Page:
Residents of Baltimore’s less affluent communities have been complaining for years about tax incentives for waterfront development and crumbs for neighborhoods struggling to survive, and no amount of explanation about the difference between tax increment financing and direct city subsidies can make the issue go away. City leaders have been promising to change that for years, and now Mayor Catherine Pugh says she has a plan to make that happen. In her state of the city speech, she set a goal of a billion dollars in investments in city neighborhoods over four years, and on Wednesday, she began to explain how she intends to get there.
The first step is to raise capital. Ms. Pugh wants to issue bonds to be paid back through long-term leases of three or four city-owned parking garages; she estimates that could produce $55 million in seed money, which would be managed by a new, non-profit, public-private entity. Its mission would be to invest strategically in parts of the city where revitalization is possible but not assured by the market alone. The idea is that the Neighborhood Impact Investment Fund would add missing pieces of financing for housing and commercial developments (and possibly small business start-up costs) and would thus leverage much more in private dollars than the city contributes alone.
This is not a new idea — just one that’s long overdue for Baltimore. Cities like Cincinnati and Detroit have had similar funds for decades, fostering the creation of affordable and market-rate housing, commercial development and small businesses. Her funding source isn’t novel either; former Mayor Stephanie Rawlings-Blake wanted to sell some city-owned parking garages to pay for new recreation centers, but she got nowhere with the City Council. (An eventual attempt at an end run around the council fizzled after Mayor Pugh took office.) Mayor Pugh’s idea to lease rather than sell the garages may be an improvement, in that the city will keep its assets in the long run, but in terms of bang for the buck, it’s definitely better. Not only does it hold the promise of unlocking many times more private capital than the public invests but it also stands to make continual investments over years and decades in improving neighborhoods, not just a one-time construction project. That’s what has happened in other cities.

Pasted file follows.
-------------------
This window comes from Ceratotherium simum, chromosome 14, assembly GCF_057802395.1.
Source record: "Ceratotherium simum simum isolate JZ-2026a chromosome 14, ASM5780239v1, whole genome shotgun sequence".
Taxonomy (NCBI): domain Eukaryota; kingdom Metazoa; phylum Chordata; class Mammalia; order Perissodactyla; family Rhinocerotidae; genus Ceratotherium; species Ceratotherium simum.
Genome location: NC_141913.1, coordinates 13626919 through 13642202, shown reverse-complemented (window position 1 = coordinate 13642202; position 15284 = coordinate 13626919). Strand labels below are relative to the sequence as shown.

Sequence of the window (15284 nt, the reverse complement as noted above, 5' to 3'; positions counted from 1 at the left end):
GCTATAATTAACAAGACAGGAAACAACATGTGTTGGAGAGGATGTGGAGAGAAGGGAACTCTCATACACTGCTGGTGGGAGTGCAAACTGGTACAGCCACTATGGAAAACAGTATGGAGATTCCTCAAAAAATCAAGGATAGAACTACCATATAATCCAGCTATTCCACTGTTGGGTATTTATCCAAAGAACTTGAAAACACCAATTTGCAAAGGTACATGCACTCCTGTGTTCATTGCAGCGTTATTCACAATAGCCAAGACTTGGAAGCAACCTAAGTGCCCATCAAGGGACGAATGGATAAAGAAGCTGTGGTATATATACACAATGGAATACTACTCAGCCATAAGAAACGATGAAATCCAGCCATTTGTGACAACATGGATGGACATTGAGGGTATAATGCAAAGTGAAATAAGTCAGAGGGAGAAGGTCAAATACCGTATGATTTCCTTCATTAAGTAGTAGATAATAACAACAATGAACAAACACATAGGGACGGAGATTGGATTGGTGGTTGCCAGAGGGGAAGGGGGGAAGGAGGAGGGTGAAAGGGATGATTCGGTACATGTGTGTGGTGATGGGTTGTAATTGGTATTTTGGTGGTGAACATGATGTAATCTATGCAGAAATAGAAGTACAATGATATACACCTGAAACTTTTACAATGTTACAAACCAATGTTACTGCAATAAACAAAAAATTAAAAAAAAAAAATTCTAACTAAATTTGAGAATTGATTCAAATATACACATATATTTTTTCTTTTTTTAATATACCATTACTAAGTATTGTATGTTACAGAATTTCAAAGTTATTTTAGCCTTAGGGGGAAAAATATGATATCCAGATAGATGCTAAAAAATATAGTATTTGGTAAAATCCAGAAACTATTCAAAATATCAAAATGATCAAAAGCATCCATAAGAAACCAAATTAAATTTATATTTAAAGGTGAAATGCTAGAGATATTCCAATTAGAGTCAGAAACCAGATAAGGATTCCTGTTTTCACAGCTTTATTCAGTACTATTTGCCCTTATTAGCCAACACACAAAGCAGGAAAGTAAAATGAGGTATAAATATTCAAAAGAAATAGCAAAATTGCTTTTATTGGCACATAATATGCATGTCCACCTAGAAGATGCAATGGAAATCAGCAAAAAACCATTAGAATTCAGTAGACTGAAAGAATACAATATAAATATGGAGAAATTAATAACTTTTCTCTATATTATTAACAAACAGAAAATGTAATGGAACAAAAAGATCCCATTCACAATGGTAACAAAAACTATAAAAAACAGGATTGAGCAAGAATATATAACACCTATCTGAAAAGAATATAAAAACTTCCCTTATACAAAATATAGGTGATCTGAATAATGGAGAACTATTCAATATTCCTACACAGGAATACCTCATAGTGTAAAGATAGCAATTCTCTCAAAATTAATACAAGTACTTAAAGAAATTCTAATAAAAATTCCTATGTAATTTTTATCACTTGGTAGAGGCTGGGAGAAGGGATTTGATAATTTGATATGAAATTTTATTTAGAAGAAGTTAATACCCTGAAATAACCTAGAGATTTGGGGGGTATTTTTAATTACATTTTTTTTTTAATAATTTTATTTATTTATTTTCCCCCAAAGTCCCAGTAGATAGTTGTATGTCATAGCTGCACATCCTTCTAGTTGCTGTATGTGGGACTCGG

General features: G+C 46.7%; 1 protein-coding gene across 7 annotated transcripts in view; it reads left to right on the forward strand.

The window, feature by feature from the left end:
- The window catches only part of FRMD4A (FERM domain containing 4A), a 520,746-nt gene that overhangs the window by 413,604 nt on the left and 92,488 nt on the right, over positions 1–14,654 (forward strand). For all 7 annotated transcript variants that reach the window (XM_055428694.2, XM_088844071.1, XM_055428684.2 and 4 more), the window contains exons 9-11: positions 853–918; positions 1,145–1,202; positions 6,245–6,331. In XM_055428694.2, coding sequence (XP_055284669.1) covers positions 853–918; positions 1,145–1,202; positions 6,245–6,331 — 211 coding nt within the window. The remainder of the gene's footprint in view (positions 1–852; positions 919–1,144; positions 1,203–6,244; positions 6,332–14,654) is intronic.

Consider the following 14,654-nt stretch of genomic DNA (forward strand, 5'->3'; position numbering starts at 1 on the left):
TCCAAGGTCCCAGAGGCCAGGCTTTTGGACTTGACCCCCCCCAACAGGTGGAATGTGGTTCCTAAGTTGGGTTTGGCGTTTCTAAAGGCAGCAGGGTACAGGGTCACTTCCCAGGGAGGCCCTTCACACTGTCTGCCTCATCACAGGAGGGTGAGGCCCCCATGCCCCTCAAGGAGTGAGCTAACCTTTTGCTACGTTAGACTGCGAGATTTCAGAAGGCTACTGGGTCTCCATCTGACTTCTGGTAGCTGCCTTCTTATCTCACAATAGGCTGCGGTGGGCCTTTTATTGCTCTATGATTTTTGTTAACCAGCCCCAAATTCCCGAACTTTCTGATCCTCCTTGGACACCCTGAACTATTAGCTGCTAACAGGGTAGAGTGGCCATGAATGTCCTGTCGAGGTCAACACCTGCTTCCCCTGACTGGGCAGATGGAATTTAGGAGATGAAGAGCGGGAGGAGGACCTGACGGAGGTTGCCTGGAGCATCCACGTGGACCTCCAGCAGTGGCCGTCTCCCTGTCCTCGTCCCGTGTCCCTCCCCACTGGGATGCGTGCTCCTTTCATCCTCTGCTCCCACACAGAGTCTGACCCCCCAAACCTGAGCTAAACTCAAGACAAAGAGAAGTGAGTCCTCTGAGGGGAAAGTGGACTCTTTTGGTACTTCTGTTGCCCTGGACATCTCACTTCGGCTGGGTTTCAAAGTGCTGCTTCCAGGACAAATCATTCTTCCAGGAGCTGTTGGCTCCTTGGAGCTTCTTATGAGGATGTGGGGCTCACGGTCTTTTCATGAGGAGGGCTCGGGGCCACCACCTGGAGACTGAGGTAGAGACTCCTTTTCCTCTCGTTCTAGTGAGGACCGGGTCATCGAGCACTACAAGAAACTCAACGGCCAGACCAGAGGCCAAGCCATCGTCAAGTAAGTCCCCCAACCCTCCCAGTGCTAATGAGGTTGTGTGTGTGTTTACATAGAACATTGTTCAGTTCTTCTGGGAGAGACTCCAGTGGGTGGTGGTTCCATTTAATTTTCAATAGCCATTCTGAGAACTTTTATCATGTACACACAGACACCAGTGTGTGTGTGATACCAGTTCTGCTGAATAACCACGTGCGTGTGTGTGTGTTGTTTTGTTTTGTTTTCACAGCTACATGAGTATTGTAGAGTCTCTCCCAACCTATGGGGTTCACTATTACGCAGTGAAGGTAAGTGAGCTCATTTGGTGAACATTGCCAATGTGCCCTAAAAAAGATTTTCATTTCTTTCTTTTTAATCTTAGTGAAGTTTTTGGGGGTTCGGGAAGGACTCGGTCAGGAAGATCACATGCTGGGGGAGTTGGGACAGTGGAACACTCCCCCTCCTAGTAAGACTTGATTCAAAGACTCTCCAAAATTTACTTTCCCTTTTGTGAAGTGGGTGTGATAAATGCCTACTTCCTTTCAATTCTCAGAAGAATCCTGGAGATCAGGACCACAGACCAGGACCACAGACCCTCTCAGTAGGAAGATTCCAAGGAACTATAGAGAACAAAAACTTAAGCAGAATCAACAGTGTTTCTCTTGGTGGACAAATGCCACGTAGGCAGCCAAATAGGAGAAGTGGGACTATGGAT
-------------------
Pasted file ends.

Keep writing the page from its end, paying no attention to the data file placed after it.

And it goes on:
But the key to making both the private investment and longevity of the effort possible is for the new entity to be strategic about what projects it takes on. That means working outward from areas of relative strength rather than bankrolling projects in the most blighted neighborhoods, or piggybacking on existing public and private investments, whether that’s development around an anchor institution or the construction of a new school.
Can such a strategy really produce an impact as large as the mayor’s $1 billion goal? That’s ambitious but maybe not impossible. Such entities in other cities have been magnets for philanthropic and private investments that multiply the initial stake, and banks often become investors as a means to satisfy their federal requirements for community lending. Cincinnati Development Fund President and CEO Jeanne Golliher says the amount of capital such an effort can unlock varies from project to project, but the ratio can be as high as nine to one.
The CDF shows what Mayor Pugh’s neighborhood investment fund could become. Started 30 years ago with just a half-million dollars, it has helped develop thousands of units of affordable and marketplace housing throughout Cincinnati and was a catalyst for a boom in the redevelopment of that city’s downtown, where the population grew tenfold in a decade. Ms. Golliher’s advice to Baltimore: Make sure to keep a strong focus on affordable housing. Neighborhoods there that were once written off as lost causes are now facing a different problem — gentrification. “You can reach that tipping point faster than you thought possible,” she says. That’s a problem we’d like to have.
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